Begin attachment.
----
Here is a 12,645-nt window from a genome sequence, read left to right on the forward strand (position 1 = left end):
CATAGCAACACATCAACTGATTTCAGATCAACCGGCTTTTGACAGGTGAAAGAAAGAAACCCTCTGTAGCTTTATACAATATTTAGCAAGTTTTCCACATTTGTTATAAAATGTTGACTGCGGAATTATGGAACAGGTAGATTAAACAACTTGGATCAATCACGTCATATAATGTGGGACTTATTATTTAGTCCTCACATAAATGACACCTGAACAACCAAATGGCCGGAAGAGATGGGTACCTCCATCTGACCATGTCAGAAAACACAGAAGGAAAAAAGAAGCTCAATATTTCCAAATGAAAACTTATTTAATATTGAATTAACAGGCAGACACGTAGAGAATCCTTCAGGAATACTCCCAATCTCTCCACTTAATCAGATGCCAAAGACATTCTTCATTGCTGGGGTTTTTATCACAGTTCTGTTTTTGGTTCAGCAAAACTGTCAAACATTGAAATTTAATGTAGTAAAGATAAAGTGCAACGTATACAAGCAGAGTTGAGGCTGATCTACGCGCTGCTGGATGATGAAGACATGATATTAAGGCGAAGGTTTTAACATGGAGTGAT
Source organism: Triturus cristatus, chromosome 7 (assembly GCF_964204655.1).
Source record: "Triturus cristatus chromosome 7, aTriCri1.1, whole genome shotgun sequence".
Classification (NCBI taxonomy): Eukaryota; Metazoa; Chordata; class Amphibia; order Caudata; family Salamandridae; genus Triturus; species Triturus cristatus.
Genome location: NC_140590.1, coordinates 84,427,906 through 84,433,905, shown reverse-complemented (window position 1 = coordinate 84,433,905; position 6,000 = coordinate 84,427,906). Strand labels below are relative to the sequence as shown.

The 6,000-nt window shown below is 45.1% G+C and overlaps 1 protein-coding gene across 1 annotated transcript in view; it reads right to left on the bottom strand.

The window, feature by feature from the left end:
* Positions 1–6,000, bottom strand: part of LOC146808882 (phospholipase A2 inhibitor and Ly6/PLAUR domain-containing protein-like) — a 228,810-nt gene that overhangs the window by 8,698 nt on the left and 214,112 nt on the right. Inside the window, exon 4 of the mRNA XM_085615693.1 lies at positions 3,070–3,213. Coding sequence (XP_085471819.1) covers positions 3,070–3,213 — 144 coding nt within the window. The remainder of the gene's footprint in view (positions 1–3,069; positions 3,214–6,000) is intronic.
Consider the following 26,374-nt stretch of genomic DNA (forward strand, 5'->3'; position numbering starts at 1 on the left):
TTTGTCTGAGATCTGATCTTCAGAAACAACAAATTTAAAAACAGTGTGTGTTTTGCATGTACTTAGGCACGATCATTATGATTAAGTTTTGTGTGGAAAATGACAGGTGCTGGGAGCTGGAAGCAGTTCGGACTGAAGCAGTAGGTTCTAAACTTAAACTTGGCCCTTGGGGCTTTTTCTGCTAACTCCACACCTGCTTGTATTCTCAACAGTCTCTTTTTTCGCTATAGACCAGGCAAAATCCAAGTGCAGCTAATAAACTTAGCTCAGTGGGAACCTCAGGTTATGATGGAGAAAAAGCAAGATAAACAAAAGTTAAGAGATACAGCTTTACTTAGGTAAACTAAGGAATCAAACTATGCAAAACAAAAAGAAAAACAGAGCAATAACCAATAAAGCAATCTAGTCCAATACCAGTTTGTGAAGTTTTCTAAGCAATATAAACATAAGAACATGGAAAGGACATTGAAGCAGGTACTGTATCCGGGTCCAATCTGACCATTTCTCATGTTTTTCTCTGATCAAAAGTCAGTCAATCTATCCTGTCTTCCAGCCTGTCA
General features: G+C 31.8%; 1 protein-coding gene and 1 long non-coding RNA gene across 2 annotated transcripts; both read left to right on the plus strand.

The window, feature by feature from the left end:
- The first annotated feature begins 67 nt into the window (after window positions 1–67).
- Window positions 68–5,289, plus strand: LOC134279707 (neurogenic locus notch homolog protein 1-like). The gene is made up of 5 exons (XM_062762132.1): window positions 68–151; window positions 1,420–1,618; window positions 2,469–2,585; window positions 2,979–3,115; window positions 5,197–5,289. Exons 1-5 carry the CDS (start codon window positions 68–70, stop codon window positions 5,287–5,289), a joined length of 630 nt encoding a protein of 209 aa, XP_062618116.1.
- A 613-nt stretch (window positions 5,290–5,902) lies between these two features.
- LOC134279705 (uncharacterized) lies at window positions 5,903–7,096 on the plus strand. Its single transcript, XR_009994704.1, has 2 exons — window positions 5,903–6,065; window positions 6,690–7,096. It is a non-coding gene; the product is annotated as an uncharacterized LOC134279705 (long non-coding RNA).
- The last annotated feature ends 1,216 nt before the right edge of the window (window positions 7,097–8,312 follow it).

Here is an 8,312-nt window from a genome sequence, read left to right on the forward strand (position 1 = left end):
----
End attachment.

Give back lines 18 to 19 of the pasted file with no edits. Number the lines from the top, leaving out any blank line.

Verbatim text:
- The last annotated feature ends 1,216 nt before the right edge of the window (window positions 7,097–8,312 follow it).

Here is an 8,312-nt window from a genome sequence, read left to right on the forward strand (position 1 = left end):